Environments in this game are really well done and creepy. Everything is creaky, there is the occasional scattering sound and feels unwelcoming. Sadly the level design can be confusing at times like very early in the game when you are supposed to walk through a column of fire. It was very weird and the rest of the fires killed you automatically even later in the game. That was the first time you could safely go through a fire and also the last which is very weird and inconsistent game design. You are given a very bare-bones map for each area though it is not detailed enough to guide you, just point you in the general direction as well as tell you where you are. Most of the times the level design is solid and it will never be as bad as that early section, just remember that the world is very interactive meaning you may have to shoot a rope or something to move past an area. It is quite neat how much useless interactivity there is in the game. You can flush toilets, open sinks, use phones and even turn on light switches that can really help you conserve batteries. It is impressive stuff and with the addition of being able to climb onto objects it really gives you the feeling that you are exploring and not just going from point a to point b.

The Suffering allies & guns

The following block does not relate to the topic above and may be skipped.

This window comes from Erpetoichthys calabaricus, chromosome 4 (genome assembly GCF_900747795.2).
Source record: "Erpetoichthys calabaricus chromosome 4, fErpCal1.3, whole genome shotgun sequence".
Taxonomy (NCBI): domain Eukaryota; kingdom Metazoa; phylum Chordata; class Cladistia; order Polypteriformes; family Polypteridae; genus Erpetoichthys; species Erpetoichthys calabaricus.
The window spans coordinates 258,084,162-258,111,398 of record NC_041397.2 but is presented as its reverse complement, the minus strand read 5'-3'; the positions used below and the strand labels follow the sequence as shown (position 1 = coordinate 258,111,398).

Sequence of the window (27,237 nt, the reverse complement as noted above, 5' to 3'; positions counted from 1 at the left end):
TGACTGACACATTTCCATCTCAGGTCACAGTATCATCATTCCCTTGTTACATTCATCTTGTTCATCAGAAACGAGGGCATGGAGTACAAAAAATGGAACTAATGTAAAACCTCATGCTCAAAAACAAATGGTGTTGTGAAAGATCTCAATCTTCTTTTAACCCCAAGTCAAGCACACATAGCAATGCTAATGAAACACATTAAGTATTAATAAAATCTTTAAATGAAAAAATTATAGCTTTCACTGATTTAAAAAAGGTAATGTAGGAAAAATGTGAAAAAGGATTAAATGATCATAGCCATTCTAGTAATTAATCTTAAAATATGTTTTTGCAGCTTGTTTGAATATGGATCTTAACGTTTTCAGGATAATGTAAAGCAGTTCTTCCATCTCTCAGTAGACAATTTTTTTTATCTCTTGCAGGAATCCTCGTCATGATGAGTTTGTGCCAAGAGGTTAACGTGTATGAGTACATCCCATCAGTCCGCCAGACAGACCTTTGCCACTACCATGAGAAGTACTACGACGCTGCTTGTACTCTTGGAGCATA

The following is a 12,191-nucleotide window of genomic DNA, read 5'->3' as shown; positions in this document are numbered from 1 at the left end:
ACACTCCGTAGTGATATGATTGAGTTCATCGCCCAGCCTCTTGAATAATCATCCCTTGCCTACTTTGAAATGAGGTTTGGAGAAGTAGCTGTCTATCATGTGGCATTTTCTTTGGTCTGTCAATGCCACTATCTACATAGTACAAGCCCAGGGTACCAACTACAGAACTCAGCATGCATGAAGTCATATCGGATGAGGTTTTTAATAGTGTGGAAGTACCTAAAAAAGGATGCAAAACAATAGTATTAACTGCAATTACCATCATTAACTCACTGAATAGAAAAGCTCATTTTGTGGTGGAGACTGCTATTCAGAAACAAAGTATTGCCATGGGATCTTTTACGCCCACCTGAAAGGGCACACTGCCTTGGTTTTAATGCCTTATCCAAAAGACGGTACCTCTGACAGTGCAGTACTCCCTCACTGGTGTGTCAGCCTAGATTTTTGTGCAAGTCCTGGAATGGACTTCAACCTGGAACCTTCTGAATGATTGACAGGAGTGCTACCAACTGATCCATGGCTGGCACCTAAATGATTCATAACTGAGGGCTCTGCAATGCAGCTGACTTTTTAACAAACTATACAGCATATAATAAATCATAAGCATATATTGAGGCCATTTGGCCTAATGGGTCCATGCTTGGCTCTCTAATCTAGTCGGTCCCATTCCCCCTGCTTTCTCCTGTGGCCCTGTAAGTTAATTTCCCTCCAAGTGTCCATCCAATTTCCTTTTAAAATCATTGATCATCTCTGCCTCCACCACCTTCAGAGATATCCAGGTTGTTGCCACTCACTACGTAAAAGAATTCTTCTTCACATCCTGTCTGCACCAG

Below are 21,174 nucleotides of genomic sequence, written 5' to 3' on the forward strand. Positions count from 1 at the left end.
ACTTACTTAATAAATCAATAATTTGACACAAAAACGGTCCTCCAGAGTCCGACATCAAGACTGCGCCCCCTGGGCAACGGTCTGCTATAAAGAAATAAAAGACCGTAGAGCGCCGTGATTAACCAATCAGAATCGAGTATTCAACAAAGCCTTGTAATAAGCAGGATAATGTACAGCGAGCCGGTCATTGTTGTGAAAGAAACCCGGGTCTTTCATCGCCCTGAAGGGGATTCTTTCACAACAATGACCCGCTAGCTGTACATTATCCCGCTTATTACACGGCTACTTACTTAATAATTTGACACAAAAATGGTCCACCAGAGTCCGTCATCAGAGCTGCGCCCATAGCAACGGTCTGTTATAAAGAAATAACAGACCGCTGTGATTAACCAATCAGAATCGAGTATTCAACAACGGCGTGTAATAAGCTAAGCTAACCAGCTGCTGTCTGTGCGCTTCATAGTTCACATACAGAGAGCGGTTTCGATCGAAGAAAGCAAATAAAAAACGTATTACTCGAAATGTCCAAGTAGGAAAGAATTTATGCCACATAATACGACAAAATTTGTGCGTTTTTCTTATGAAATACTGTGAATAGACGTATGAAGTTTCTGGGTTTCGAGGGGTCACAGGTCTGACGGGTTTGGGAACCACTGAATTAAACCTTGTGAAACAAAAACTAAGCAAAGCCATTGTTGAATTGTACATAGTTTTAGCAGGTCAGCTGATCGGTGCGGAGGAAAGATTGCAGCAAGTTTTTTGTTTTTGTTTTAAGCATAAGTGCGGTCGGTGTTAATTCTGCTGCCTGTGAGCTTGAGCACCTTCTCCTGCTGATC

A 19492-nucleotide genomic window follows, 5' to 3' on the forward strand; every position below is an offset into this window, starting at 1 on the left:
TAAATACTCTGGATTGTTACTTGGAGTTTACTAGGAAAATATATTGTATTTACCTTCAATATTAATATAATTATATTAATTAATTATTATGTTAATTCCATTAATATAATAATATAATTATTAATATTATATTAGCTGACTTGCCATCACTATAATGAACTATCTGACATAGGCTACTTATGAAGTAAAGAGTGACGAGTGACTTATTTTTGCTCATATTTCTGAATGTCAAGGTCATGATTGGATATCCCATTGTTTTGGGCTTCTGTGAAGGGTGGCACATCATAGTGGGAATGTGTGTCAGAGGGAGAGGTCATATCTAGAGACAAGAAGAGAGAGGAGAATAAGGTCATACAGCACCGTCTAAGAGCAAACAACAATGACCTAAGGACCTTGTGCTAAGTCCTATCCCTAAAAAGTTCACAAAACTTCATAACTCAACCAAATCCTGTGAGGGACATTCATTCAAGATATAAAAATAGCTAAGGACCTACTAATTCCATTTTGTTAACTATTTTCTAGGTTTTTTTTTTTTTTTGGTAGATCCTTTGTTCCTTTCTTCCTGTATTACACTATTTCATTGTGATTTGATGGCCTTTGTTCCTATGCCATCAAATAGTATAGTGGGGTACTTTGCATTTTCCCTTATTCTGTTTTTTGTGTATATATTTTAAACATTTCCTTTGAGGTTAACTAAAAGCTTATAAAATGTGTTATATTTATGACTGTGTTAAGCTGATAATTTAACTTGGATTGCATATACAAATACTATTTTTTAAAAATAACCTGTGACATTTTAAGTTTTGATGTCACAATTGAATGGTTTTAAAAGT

Levels are usually pretty open and offers multiple places to explore which can lead to more ammo or Xombium pills to restore your health. At times you will also find friendly NPCs that you can either help or murder that will determine which ending of the game you’ll receive but I found there to be no reason to murder people other than for the sake of it. You’d think there would be something in it for murdering people like ammo (plentiful already), reputation so people don’t mess with you or something but there is really no point and not worth the ammo to kill random people. The game makes it sound like some kind of moral dilemma though it just comes off as an underdeveloped mechanic that felt thrown in at the last minute. One appreciated feature is that you can save anytime and anyplace meaning if you lose a lot of progress due to death then it’s on you. Unfortunately it does take quite a while for it to save to your memory card so it does break up the flow if you use it too often. The Suffering is not set in the prison all the time and eventually you will explore a variety of locations as you learn about the secrets and past of Carnate Island.